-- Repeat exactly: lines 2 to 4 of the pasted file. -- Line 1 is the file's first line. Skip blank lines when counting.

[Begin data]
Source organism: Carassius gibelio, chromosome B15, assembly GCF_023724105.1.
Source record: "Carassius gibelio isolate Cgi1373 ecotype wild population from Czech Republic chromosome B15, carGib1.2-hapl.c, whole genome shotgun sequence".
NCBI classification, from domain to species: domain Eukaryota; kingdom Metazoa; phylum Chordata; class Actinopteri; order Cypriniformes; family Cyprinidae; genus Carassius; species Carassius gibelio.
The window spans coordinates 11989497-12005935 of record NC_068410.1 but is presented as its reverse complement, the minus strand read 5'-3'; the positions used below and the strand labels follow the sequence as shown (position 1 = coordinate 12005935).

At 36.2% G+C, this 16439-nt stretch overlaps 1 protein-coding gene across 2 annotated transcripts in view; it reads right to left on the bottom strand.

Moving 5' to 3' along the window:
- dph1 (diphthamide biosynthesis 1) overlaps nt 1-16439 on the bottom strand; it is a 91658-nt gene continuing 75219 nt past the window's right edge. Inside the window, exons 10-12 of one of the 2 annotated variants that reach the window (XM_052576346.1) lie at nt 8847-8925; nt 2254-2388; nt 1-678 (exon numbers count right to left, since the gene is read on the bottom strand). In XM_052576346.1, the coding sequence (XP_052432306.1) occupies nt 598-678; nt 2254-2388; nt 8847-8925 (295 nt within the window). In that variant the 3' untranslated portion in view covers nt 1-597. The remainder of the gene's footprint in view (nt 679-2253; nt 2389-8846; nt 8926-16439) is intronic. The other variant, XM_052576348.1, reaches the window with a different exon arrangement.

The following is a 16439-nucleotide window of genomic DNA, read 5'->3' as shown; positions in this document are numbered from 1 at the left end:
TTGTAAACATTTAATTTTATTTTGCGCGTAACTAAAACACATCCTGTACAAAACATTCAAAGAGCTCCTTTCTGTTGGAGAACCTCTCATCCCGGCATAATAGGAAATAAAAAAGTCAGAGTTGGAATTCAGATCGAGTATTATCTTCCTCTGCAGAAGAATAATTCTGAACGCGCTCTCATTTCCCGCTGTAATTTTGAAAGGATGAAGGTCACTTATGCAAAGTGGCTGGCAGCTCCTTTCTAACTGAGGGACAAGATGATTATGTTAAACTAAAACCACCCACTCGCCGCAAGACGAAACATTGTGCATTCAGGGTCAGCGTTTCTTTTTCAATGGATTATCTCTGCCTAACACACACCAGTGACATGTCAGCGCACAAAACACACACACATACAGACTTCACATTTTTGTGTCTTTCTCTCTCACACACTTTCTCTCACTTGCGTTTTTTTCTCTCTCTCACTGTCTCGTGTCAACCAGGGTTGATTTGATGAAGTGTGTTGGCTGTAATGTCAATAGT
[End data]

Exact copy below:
Source record: "Carassius gibelio isolate Cgi1373 ecotype wild population from Czech Republic chromosome B15, carGib1.2-hapl.c, whole genome shotgun sequence".
NCBI classification, from domain to species: domain Eukaryota; kingdom Metazoa; phylum Chordata; class Actinopteri; order Cypriniformes; family Cyprinidae; genus Carassius; species Carassius gibelio.
The window spans coordinates 11989497-12005935 of record NC_068410.1 but is presented as its reverse complement, the minus strand read 5'-3'; the positions used below and the strand labels follow the sequence as shown (position 1 = coordinate 12005935).